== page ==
Settling SugarTree – a large apartment sell down

by | Nov 17, 2017 | Blog, Building, Commercial property, General property Law, Sale and Purchase, Unit Titles

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Time lapse video of our office on settlement day.


Bonnie Warburton’s behind the scenes glimpse at five crazy days.


Attempting to settle 270 apartments on one day is no easy task and not for the faint hearted. Whilst the pressure of the SugarTree settlement at times was enormous, the satisfaction at the end was well worth the effort and late nights.


Two things were critical, great systems and a good team of people.


The end of a long process

The initial sale of the units is just the beginning. Getting the development off the ground and having sufficient pre-sale agreements; navigating through the development funding requirements and the huge complexities of a large scale unit title subdivision; obtaining the titles weeks before the building reaches completion. Followed by the anxious wait for the Code of Compliance Certificates (CCCs) to issue. All these things must happen before THE SETTLEMENTS can take place.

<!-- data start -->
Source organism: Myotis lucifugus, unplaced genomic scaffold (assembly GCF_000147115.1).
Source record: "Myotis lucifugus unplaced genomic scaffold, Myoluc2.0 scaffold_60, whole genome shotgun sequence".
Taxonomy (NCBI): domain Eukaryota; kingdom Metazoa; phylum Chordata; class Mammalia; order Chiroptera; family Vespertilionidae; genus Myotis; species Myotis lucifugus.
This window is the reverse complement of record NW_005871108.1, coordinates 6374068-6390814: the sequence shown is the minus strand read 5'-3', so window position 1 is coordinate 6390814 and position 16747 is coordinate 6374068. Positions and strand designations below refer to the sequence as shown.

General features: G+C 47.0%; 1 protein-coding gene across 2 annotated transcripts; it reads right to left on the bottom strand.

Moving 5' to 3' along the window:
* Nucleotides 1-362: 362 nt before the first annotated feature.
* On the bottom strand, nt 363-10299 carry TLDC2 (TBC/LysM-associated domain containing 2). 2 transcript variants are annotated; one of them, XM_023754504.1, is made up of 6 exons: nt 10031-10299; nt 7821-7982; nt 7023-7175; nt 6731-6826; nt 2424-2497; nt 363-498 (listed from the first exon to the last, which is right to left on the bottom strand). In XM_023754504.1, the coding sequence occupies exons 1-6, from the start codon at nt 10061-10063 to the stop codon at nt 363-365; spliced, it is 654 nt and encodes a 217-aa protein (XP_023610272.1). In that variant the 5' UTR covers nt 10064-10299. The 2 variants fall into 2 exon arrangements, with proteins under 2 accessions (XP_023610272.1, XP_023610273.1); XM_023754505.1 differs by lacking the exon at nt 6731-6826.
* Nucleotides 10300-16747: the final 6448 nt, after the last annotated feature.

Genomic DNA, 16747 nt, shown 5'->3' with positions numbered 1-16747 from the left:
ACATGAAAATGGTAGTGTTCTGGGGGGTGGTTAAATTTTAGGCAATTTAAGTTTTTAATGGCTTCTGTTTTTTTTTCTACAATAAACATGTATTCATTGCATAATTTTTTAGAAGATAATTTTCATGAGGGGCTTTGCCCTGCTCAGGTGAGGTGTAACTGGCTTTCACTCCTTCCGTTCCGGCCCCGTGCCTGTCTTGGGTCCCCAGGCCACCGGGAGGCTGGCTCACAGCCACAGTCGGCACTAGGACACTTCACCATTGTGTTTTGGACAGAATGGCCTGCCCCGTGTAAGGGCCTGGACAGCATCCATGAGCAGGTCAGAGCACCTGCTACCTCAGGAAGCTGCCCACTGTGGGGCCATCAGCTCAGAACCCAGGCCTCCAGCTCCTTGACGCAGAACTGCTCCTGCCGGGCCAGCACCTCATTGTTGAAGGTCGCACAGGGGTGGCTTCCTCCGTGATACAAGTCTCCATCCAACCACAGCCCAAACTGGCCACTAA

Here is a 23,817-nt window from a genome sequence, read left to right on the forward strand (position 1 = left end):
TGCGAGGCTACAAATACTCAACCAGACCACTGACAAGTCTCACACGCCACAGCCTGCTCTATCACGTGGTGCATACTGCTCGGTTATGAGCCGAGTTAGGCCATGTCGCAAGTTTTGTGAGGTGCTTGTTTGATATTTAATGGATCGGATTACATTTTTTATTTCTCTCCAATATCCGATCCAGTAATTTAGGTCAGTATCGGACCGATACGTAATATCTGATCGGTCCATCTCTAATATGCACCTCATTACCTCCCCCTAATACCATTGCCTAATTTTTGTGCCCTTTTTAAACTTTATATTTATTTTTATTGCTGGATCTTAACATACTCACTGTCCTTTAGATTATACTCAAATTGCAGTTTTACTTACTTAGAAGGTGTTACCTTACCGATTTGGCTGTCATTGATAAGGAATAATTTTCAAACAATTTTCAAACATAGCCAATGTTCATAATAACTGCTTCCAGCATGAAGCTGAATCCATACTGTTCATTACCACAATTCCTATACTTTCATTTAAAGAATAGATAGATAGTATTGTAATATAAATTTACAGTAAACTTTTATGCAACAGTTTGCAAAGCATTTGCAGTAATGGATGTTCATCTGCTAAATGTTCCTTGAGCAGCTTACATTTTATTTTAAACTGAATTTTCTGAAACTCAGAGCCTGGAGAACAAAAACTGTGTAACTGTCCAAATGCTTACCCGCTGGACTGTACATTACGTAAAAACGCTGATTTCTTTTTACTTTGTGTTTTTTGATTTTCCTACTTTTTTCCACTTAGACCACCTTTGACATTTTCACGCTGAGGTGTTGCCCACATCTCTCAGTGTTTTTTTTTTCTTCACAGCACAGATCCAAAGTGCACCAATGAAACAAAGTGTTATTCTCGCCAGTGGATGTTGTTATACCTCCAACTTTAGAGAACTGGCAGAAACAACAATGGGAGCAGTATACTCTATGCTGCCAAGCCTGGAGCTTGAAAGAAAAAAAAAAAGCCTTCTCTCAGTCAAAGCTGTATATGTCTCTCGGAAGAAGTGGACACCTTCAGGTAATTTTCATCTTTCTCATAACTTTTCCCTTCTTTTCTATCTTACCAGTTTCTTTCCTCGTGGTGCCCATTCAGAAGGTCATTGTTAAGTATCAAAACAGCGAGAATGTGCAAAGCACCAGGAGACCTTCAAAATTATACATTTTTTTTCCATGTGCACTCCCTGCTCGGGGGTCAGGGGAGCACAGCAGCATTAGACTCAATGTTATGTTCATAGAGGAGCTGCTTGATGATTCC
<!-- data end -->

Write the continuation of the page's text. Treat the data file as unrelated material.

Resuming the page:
A learning journey

One thing I have learned is that I am much better at using spreadsheets than I used to be. They are so clever, if the user knows what they doing and how to make the most of them. I am still learning every day, even though numbers and spreadsheets are not my thing. The only numbers I like are the black ones on my bank statement!


The secrets of our success

Being organised is so important. When a CCC issues, the five working days until settlement are gone with a blink of the eye.


These are the critical factors:


  • Have all data in a spreadsheet just waiting for a settlement date to be inserted.[dt_gap height=”20″ /]
  • Maintain a great working relationship with the developer client (who also has organised people and good systems too), it makes huge difference. Only a team can pull off a successful project like this.[dt_gap height=”20″ /]